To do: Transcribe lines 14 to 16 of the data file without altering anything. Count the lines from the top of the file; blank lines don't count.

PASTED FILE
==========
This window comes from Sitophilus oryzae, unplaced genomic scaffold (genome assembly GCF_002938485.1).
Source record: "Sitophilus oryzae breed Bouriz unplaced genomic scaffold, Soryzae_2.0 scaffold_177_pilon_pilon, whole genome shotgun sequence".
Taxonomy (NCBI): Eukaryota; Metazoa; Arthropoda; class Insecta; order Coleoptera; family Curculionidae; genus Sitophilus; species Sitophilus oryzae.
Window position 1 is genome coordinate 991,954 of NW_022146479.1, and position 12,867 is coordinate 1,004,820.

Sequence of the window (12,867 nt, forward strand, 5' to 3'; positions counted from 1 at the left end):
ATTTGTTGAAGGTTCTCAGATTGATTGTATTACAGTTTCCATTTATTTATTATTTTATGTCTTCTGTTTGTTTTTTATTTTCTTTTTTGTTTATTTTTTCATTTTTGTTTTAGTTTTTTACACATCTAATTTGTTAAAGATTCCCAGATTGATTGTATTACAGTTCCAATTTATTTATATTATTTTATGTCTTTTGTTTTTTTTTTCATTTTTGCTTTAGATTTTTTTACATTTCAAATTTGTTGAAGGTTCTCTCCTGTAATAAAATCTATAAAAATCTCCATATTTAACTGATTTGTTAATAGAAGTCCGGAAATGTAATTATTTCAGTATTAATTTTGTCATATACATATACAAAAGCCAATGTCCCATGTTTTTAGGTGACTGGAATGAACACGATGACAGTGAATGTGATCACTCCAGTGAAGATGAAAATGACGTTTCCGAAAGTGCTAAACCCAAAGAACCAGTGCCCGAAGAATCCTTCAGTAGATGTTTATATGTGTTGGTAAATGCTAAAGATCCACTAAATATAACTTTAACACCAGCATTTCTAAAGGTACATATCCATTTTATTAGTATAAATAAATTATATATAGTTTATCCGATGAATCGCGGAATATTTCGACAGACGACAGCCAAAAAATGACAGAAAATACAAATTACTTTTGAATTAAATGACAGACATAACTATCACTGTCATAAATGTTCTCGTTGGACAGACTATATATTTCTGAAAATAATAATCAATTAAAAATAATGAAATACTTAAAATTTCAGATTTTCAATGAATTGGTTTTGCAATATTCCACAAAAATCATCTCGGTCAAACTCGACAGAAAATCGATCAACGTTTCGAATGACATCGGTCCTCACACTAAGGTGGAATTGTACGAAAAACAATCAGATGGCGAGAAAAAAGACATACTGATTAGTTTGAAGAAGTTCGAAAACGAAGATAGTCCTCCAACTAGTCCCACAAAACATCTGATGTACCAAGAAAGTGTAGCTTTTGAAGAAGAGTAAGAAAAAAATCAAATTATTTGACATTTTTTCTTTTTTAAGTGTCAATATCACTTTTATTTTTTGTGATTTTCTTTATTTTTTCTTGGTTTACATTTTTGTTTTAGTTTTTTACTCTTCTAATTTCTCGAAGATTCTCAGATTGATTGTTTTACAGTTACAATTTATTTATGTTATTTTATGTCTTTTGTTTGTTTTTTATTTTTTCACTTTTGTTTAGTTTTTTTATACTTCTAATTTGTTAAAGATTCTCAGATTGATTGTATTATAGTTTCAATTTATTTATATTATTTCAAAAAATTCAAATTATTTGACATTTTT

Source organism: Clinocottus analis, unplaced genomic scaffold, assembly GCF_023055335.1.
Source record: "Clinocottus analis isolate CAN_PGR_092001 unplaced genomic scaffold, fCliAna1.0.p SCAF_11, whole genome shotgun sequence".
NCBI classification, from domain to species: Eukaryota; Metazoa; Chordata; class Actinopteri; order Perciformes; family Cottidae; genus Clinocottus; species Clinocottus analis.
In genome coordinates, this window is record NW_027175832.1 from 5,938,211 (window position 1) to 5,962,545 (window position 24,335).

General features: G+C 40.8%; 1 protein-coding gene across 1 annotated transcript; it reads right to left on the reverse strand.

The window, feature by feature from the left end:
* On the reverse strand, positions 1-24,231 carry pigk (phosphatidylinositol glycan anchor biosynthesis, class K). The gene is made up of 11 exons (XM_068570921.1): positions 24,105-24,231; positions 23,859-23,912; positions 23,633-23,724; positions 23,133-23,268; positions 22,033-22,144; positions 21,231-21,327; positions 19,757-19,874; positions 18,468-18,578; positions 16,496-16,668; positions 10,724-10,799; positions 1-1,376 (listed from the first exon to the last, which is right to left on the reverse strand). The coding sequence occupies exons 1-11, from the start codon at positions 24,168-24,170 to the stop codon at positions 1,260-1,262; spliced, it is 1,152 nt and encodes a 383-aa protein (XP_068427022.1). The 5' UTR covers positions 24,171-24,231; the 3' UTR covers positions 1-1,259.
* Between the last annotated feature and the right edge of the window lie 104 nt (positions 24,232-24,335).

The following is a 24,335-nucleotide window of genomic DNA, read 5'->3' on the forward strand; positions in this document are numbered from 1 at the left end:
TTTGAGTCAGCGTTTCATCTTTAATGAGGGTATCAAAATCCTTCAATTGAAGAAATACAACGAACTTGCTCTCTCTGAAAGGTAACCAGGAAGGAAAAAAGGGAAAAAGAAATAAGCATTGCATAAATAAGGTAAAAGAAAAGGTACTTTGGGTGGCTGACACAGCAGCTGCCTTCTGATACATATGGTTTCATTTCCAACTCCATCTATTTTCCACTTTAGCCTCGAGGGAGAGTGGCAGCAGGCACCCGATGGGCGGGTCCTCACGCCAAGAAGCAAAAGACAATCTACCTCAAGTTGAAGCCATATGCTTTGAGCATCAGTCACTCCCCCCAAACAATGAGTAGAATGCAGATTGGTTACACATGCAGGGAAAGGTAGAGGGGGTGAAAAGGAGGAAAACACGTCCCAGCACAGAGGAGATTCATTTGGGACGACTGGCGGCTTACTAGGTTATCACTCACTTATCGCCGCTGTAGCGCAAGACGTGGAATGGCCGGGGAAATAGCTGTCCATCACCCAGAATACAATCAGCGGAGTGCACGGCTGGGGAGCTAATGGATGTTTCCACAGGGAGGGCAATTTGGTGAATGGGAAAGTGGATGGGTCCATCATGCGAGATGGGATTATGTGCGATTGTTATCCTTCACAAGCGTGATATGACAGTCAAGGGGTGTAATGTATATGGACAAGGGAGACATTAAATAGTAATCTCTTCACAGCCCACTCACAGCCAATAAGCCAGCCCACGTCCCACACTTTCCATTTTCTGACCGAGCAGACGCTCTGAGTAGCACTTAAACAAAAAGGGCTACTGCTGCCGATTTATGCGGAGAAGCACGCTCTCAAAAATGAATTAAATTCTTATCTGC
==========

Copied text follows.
* Between the last annotated feature and the right edge of the window lie 104 nt (positions 24,232-24,335).

The following is a 24,335-nucleotide window of genomic DNA, read 5'->3' on the forward strand; positions in this document are numbered from 1 at the left end:
TTTGAGTCAGCGTTTCATCTTTAATGAGGGTATCAAAATCCTTCAATTGAAGAAATACAACGAACTTGCTCTCTCTGAAAGGTAACCAGGAAGGAAAAAAGGGAAAAAGAAATAAGCATTGCATAAATAAGGTAAAAGAAAAGGTACTTTGGGTGGCTGACACAGCAGCTGCCTTCTGATACATATGGTTTCATTTCCAACTCCATCTATTTTCCACTTTAGCCTCGAGGGAGAGTGGCAGCAGGCACCCGATGGGCGGGTCCTCACGCCAAGAAGCAAAAGACAATCTACCTCAAGTTGAAGCCATATGCTTTGAGCATCAGTCACTCCCCCCAAACAATGAGTAGAATGCAGATTGGTTACACATGCAGGGAAAGGTAGAGGGGGTGAAAAGGAGGAAAACACGTCCCAGCACAGAGGAGATTCATTTGGGACGACTGGCGGCTTACTAGGTTATCACTCACTTATCGCCGCTGTAGCGCAAGACGTGGAATGGCCGGGGAAATAGCTGTCCATCACCCAGAATACAATCAGCGGAGTGCACGGCTGGGGAGCTAATGGATGTTTCCACAGGGAGGGCAATTTGGTGAATGGGAAAGTGGATGGGTCCATCATGCGAGATGGGATTATGTGCGATTGTTATCCTTCACAAGCGTGATATGACAGTCAAGGGGTGTAATGTATATGGACAAGGGAGACATTAAATAGTAATCTCTTCACAGCCCACTCACAGCCAATAAGCCAGCCCACGTCCCACACTTTCCATTTTCTGACCGAGCAGACGCTCTGAGTAGCACTTAAACAAAAAGGGCTACTGCTGCCGATTTATGCGGAGAAGCACGCTCTCAAAAATGAATTAAATTCTTATCTGC